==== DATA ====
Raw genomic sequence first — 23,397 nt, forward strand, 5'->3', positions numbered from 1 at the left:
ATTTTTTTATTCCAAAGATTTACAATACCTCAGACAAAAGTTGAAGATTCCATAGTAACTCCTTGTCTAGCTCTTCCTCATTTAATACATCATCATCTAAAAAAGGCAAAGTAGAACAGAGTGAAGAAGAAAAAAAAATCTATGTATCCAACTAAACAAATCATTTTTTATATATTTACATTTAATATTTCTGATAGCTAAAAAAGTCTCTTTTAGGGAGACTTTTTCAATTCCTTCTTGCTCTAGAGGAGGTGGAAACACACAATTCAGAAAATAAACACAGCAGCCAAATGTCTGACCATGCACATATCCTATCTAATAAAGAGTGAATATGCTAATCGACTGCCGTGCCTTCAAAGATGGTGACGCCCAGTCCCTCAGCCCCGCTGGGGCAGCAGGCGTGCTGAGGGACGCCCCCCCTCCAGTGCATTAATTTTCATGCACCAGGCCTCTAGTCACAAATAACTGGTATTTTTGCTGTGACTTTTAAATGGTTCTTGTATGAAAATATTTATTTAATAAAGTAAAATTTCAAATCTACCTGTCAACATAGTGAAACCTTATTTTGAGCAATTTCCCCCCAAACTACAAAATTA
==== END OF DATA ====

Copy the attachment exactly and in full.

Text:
Raw genomic sequence first — 23,397 nt, forward strand, 5'->3', positions numbered from 1 at the left:
ATTTTTTTATTCCAAAGATTTACAATACCTCAGACAAAAGTTGAAGATTCCATAGTAACTCCTTGTCTAGCTCTTCCTCATTTAATACATCATCATCTAAAAAAGGCAAAGTAGAACAGAGTGAAGAAGAAAAAAAAATCTATGTATCCAACTAAACAAATCATTTTTTATATATTTACATTTAATATTTCTGATAGCTAAAAAAGTCTCTTTTAGGGAGACTTTTTCAATTCCTTCTTGCTCTAGAGGAGGTGGAAACACACAATTCAGAAAATAAACACAGCAGCCAAATGTCTGACCATGCACATATCCTATCTAATAAAGAGTGAATATGCTAATCGACTGCCGTGCCTTCAAAGATGGTGACGCCCAGTCCCTCAGCCCCGCTGGGGCAGCAGGCGTGCTGAGGGACGCCCCCCCTCCAGTGCATTAATTTTCATGCACCAGGCCTCTAGTCACAAATAACTGGTATTTTTGCTGTGACTTTTAAATGGTTCTTGTATGAAAATATTTATTTAATAAAGTAAAATTTCAAATCTACCTGTCAACATAGTGAAACCTTATTTTGAGCAATTTCCCCCCAAACTACAAAATTA